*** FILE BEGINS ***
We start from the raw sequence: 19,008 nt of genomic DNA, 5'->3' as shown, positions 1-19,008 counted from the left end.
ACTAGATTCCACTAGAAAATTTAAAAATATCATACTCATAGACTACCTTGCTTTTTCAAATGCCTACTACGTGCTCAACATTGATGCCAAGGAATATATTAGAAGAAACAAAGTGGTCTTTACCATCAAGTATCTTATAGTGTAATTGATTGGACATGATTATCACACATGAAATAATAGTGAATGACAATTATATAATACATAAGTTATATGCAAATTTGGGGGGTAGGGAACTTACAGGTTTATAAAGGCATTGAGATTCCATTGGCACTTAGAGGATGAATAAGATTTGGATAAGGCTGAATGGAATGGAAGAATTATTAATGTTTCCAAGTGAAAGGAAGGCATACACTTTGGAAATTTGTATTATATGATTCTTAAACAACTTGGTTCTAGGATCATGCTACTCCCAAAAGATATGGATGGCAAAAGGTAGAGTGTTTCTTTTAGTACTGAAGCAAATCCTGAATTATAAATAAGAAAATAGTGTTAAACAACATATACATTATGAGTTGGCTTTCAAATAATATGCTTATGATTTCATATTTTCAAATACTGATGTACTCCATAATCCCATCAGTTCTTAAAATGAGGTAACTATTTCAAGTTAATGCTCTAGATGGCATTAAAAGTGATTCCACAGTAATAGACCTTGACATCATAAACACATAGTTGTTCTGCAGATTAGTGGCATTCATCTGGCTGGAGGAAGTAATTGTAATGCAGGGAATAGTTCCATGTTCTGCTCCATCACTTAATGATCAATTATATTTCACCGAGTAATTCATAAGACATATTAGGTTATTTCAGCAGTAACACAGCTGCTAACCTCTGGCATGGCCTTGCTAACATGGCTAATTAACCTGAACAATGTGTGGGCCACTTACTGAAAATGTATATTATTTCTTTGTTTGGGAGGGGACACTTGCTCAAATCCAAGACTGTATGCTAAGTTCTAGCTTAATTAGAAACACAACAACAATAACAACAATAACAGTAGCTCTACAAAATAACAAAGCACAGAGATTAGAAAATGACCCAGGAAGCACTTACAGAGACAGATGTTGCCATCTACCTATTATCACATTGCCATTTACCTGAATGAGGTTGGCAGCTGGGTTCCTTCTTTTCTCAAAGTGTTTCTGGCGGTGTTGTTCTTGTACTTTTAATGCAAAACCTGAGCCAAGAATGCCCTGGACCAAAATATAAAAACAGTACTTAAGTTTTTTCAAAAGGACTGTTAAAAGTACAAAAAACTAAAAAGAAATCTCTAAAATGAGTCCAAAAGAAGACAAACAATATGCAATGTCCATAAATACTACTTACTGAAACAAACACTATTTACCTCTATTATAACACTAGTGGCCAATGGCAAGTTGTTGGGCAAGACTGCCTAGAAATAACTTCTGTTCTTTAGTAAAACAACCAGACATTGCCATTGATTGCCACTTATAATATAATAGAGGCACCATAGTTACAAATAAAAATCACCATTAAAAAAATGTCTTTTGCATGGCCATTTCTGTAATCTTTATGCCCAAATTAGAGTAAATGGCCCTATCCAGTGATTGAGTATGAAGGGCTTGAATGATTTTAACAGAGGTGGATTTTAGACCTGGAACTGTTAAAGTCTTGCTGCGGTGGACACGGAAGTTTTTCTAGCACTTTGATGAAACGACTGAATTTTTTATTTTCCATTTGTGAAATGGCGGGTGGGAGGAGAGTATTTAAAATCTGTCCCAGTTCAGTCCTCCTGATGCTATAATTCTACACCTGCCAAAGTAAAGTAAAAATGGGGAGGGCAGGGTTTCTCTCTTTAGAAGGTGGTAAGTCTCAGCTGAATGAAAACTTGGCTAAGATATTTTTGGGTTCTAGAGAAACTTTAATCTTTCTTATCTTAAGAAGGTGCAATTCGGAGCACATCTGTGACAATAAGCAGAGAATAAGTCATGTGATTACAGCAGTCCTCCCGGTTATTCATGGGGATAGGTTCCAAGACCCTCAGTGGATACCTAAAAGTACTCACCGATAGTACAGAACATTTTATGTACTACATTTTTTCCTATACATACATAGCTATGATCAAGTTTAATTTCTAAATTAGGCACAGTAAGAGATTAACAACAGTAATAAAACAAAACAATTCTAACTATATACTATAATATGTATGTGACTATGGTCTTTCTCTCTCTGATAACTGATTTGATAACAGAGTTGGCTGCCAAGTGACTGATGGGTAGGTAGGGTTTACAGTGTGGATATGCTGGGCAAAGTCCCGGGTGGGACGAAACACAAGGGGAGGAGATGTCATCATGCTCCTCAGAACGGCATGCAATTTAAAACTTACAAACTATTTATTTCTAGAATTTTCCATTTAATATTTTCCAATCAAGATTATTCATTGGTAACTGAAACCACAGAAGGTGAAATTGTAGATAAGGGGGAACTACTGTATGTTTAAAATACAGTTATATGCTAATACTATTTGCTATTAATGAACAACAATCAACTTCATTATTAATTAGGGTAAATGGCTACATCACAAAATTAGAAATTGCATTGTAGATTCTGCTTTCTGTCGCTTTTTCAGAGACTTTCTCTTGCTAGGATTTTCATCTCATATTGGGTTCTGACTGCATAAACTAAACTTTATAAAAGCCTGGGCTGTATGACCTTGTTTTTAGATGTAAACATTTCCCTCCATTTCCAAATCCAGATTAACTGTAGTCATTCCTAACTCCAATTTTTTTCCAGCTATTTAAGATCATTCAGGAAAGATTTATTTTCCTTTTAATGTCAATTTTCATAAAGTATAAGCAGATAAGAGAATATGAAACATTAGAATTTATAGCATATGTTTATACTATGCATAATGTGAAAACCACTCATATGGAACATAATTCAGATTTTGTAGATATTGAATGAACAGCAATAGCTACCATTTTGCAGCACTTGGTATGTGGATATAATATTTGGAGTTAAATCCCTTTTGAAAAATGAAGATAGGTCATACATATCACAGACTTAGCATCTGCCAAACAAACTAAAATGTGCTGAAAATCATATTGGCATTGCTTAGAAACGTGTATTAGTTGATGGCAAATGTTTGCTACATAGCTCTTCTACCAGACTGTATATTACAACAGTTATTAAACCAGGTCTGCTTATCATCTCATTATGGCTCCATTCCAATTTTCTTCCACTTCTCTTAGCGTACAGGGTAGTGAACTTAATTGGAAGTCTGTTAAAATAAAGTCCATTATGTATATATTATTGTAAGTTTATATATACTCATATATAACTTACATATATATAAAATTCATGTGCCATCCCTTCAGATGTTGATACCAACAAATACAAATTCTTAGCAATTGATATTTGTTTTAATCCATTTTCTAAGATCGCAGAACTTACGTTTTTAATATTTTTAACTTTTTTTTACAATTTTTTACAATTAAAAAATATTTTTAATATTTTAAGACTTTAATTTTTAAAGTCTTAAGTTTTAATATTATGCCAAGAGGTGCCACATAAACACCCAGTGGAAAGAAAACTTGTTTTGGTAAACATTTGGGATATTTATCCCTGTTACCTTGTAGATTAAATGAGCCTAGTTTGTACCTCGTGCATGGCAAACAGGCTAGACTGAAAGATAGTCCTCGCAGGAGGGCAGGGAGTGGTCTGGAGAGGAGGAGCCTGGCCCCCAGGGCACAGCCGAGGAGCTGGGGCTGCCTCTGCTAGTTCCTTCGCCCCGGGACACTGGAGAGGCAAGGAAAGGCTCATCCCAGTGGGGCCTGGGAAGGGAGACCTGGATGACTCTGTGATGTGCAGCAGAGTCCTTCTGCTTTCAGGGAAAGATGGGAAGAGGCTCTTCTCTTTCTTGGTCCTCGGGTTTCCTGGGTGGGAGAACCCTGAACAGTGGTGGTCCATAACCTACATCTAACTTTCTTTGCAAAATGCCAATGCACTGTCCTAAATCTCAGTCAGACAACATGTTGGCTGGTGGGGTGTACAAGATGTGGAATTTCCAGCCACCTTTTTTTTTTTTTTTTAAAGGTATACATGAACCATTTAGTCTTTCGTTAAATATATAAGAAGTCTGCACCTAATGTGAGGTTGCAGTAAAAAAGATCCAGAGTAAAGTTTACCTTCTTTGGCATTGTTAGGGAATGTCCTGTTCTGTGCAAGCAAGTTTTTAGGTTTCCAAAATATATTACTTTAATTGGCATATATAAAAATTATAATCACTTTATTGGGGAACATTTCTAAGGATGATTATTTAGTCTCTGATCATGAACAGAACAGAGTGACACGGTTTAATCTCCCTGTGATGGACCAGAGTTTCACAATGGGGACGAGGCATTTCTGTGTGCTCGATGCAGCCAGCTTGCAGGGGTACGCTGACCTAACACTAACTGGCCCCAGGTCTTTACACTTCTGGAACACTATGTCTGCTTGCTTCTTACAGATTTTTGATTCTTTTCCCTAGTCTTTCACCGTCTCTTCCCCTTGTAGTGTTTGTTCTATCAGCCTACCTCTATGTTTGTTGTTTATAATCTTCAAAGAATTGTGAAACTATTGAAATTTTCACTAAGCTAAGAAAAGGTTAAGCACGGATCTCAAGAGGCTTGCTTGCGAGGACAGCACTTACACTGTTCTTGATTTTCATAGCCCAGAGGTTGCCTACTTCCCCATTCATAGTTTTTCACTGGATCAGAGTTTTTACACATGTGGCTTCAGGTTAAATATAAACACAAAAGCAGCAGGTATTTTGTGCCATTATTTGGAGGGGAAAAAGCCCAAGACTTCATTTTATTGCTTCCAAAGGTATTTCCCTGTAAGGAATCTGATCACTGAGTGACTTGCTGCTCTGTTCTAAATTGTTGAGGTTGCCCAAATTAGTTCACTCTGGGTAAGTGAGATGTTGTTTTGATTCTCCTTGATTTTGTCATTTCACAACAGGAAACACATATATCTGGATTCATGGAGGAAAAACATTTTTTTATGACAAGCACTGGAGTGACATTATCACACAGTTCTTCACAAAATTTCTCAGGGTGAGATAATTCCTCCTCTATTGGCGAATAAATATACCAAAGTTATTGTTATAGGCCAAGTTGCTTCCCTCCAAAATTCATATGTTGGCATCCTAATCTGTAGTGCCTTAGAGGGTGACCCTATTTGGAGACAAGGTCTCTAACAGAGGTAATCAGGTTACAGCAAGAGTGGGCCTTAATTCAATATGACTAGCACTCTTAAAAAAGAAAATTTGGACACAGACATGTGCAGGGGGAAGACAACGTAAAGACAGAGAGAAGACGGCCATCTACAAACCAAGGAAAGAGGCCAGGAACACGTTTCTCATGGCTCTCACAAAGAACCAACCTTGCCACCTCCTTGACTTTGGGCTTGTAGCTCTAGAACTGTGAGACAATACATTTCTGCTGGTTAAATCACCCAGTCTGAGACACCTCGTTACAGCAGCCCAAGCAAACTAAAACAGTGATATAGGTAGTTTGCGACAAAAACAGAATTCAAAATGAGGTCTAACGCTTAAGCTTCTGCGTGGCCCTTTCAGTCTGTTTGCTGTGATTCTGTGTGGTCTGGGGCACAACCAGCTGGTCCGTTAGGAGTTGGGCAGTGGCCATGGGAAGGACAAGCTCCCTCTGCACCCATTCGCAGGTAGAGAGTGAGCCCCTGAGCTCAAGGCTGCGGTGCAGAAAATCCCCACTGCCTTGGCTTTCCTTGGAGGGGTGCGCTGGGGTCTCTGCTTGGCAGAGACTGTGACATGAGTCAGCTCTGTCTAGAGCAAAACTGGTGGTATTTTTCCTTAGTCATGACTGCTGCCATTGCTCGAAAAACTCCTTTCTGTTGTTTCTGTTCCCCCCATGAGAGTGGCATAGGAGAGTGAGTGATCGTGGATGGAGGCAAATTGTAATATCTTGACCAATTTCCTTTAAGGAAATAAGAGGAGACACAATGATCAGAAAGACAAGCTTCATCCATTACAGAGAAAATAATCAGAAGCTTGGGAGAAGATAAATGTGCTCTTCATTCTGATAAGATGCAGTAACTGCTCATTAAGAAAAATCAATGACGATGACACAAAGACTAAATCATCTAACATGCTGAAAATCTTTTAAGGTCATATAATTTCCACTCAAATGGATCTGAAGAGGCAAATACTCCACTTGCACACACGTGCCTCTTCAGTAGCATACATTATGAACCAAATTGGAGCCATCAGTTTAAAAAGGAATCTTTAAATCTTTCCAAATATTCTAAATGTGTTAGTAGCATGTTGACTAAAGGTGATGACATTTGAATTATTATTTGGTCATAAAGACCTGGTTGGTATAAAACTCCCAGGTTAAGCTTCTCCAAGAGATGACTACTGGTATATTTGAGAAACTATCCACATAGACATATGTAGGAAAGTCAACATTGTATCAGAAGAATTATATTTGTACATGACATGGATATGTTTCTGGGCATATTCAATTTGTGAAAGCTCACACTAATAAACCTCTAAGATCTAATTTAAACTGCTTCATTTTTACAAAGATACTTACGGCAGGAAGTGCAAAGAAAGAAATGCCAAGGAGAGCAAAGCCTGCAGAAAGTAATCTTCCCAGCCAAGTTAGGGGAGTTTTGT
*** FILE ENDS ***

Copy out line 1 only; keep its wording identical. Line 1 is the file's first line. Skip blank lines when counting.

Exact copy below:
We start from the raw sequence: 19,008 nt of genomic DNA, 5'->3' as shown, positions 1-19,008 counted from the left end.